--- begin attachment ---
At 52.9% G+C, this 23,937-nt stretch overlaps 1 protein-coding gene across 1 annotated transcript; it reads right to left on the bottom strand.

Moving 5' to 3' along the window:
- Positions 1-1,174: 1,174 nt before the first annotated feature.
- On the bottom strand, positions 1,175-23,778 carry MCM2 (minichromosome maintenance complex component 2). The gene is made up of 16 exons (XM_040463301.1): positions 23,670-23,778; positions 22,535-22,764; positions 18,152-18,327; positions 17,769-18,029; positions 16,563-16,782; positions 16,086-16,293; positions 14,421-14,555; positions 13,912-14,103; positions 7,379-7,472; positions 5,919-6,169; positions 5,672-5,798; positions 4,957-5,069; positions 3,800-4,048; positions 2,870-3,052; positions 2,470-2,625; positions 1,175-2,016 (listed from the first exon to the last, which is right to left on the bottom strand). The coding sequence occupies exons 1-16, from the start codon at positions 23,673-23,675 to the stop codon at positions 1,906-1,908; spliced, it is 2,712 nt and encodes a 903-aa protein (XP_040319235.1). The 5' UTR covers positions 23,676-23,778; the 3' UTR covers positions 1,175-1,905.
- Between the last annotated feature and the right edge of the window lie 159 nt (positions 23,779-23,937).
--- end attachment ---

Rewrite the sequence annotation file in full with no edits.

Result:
At 52.9% G+C, this 23,937-nt stretch overlaps 1 protein-coding gene across 1 annotated transcript; it reads right to left on the bottom strand.

Moving 5' to 3' along the window:
- Positions 1-1,174: 1,174 nt before the first annotated feature.
- On the bottom strand, positions 1,175-23,778 carry MCM2 (minichromosome maintenance complex component 2). The gene is made up of 16 exons (XM_040463301.1): positions 23,670-23,778; positions 22,535-22,764; positions 18,152-18,327; positions 17,769-18,029; positions 16,563-16,782; positions 16,086-16,293; positions 14,421-14,555; positions 13,912-14,103; positions 7,379-7,472; positions 5,919-6,169; positions 5,672-5,798; positions 4,957-5,069; positions 3,800-4,048; positions 2,870-3,052; positions 2,470-2,625; positions 1,175-2,016 (listed from the first exon to the last, which is right to left on the bottom strand). The coding sequence occupies exons 1-16, from the start codon at positions 23,673-23,675 to the stop codon at positions 1,906-1,908; spliced, it is 2,712 nt and encodes a 903-aa protein (XP_040319235.1). The 5' UTR covers positions 23,676-23,778; the 3' UTR covers positions 1,175-1,905.
- Between the last annotated feature and the right edge of the window lie 159 nt (positions 23,779-23,937).